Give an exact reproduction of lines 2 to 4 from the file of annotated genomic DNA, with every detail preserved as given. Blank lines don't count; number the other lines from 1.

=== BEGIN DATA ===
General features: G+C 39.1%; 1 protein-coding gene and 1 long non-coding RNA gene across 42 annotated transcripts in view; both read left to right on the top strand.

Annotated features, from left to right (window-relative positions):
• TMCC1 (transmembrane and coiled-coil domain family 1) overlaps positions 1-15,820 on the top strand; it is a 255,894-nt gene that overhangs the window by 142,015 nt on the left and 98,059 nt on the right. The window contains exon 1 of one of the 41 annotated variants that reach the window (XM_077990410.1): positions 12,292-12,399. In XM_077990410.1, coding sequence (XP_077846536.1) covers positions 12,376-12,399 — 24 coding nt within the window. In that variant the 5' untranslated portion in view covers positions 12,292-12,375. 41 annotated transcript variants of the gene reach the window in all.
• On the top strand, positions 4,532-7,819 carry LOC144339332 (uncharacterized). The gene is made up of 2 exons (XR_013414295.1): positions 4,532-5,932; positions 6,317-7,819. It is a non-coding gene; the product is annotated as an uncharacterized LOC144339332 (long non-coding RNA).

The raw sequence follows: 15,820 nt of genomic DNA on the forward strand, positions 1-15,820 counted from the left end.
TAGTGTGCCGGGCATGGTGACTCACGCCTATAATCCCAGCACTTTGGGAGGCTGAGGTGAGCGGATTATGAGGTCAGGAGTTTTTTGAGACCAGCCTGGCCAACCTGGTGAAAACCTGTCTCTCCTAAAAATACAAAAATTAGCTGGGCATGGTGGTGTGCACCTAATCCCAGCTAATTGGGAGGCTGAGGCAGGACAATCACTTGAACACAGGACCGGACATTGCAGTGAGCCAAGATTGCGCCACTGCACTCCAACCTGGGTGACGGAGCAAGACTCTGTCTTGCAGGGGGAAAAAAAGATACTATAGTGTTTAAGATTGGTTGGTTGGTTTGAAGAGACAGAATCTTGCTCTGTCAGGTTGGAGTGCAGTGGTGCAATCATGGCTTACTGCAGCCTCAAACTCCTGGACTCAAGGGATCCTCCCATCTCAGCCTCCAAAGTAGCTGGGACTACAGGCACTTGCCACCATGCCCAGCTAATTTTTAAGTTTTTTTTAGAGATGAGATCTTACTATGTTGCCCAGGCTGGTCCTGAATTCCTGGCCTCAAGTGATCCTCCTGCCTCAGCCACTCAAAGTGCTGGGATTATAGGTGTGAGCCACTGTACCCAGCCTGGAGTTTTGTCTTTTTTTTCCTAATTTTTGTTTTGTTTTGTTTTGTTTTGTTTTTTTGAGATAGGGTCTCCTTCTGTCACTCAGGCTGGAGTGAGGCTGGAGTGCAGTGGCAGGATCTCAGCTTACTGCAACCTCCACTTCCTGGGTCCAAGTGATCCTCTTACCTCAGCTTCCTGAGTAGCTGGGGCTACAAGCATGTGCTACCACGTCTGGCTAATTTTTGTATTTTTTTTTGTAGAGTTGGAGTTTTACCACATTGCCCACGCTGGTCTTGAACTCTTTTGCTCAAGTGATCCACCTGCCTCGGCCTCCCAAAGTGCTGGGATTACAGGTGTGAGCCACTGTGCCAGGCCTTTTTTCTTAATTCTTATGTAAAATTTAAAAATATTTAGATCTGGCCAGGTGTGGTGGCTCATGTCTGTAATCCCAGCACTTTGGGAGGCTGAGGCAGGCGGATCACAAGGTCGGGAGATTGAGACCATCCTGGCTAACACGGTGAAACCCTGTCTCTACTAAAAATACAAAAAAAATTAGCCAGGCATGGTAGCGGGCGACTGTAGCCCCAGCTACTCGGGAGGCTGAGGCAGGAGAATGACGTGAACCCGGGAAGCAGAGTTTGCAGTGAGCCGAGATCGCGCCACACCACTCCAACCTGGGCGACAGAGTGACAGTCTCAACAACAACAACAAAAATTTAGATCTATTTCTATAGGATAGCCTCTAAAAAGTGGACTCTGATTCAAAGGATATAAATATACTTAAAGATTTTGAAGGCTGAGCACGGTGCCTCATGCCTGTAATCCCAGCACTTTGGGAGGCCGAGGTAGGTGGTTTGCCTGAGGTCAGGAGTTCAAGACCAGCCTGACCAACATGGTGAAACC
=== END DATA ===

Annotated features, from left to right (window-relative positions):
• TMCC1 (transmembrane and coiled-coil domain family 1) overlaps positions 1-15,820 on the top strand; it is a 255,894-nt gene that overhangs the window by 142,015 nt on the left and 98,059 nt on the right. The window contains exon 1 of one of the 41 annotated variants that reach the window (XM_077990410.1): positions 12,292-12,399. In XM_077990410.1, coding sequence (XP_077846536.1) covers positions 12,376-12,399 — 24 coding nt within the window. In that variant the 5' untranslated portion in view covers positions 12,292-12,375. 41 annotated transcript variants of the gene reach the window in all.
• On the top strand, positions 4,532-7,819 carry LOC144339332 (uncharacterized). The gene is made up of 2 exons (XR_013414295.1): positions 4,532-5,932; positions 6,317-7,819. It is a non-coding gene; the product is annotated as an uncharacterized LOC144339332 (long non-coding RNA).